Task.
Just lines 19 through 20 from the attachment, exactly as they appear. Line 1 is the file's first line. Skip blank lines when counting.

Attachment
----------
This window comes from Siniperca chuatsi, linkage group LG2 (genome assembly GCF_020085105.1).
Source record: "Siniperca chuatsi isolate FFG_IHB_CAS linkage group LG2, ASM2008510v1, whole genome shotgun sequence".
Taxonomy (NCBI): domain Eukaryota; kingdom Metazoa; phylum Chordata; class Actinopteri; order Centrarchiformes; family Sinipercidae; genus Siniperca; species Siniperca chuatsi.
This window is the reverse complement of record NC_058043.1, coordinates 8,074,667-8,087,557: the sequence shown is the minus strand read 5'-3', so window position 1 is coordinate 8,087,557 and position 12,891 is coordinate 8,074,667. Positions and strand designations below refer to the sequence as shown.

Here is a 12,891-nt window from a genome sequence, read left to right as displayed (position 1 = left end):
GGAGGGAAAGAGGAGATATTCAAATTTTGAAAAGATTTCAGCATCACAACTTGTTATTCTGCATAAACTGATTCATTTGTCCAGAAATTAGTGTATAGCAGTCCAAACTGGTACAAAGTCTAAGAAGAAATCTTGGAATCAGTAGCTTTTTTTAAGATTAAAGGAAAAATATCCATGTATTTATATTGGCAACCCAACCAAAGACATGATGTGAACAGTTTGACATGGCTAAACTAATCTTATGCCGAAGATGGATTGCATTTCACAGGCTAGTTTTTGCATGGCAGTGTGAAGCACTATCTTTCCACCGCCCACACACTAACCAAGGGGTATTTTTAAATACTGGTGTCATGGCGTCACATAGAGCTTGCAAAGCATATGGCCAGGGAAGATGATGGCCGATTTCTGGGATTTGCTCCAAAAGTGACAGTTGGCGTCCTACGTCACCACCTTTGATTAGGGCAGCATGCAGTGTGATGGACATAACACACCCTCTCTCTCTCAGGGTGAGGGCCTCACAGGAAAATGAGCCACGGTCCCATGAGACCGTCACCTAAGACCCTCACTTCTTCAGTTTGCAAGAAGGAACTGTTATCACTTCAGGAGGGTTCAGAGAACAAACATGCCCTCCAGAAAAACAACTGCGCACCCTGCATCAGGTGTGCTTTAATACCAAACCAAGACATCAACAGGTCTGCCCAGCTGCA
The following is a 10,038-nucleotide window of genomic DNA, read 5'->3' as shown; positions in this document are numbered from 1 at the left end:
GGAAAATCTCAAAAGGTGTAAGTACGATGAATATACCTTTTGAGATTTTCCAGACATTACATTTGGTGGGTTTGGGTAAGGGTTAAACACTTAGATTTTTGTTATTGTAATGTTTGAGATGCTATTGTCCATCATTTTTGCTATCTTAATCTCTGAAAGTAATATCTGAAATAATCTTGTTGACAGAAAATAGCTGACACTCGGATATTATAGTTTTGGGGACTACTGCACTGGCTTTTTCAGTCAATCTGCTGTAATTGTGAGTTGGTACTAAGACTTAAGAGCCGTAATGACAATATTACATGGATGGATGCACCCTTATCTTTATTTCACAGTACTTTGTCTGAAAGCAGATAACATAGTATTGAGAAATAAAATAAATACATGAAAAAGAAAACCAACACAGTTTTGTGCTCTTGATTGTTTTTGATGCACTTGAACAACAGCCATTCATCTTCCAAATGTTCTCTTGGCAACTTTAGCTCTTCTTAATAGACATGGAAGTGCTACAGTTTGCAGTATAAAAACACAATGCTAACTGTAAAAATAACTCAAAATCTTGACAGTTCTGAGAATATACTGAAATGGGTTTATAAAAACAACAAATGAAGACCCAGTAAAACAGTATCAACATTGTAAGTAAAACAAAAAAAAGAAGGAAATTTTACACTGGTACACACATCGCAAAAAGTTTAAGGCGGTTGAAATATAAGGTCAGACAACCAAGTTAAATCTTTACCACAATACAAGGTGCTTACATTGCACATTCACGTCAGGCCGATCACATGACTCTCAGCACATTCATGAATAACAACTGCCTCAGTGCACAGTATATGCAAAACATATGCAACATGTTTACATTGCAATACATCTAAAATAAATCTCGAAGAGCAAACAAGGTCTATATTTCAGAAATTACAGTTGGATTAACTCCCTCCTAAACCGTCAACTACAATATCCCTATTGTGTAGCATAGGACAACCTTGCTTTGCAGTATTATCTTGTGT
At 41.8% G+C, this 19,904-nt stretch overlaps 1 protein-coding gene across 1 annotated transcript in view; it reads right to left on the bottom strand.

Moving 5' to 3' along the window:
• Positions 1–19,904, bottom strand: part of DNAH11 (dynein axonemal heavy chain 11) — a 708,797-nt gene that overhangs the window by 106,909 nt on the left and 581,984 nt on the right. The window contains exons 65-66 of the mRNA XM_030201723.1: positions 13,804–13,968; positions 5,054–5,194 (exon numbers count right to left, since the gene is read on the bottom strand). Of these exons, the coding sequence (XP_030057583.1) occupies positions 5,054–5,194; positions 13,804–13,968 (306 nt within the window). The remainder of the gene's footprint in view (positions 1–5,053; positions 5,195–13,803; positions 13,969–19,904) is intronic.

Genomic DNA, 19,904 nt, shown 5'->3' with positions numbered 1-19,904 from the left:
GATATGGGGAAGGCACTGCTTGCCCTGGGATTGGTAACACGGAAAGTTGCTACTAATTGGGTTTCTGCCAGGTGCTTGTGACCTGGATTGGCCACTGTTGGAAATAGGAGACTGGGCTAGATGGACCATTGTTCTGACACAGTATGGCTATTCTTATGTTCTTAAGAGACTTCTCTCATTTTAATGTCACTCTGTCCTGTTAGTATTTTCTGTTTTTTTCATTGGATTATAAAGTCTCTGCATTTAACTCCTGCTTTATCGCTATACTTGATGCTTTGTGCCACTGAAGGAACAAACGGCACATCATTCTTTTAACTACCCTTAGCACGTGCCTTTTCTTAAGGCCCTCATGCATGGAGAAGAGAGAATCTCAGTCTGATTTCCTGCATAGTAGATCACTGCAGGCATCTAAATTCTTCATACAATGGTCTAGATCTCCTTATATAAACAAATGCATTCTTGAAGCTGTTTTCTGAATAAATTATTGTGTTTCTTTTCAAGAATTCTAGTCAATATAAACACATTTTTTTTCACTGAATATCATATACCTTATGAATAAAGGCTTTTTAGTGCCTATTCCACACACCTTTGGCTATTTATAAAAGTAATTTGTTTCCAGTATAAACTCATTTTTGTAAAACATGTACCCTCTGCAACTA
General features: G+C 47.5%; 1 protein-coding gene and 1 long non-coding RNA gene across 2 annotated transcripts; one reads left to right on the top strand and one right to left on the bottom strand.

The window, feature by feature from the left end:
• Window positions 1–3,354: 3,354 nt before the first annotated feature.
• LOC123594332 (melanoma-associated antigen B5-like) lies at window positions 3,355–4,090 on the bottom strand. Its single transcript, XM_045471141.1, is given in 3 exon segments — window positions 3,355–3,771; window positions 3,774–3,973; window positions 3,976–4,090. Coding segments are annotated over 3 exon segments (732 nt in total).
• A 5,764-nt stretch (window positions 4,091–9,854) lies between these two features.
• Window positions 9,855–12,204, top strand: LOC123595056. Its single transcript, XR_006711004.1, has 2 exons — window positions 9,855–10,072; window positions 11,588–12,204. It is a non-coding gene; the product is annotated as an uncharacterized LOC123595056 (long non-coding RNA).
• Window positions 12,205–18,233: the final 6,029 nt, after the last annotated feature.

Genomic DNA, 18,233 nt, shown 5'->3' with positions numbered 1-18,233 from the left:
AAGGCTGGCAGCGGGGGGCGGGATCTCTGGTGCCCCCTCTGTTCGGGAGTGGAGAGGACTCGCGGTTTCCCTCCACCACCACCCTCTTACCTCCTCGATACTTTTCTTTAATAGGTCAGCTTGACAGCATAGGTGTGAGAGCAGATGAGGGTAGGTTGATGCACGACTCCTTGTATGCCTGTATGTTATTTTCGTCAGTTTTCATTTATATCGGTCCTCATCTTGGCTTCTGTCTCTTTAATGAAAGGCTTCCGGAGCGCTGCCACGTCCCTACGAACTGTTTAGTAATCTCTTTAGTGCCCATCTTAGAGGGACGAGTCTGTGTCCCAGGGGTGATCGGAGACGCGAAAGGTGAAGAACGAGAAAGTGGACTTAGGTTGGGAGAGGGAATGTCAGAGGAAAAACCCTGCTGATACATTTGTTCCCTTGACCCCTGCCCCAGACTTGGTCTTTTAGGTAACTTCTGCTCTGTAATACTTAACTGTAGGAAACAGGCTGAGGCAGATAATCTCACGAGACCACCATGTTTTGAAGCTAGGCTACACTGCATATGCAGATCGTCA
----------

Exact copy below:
• Window positions 9,855–12,204, top strand: LOC123595056. Its single transcript, XR_006711004.1, has 2 exons — window positions 9,855–10,072; window positions 11,588–12,204. It is a non-coding gene; the product is annotated as an uncharacterized LOC123595056 (long non-coding RNA).
• Window positions 12,205–18,233: the final 6,029 nt, after the last annotated feature.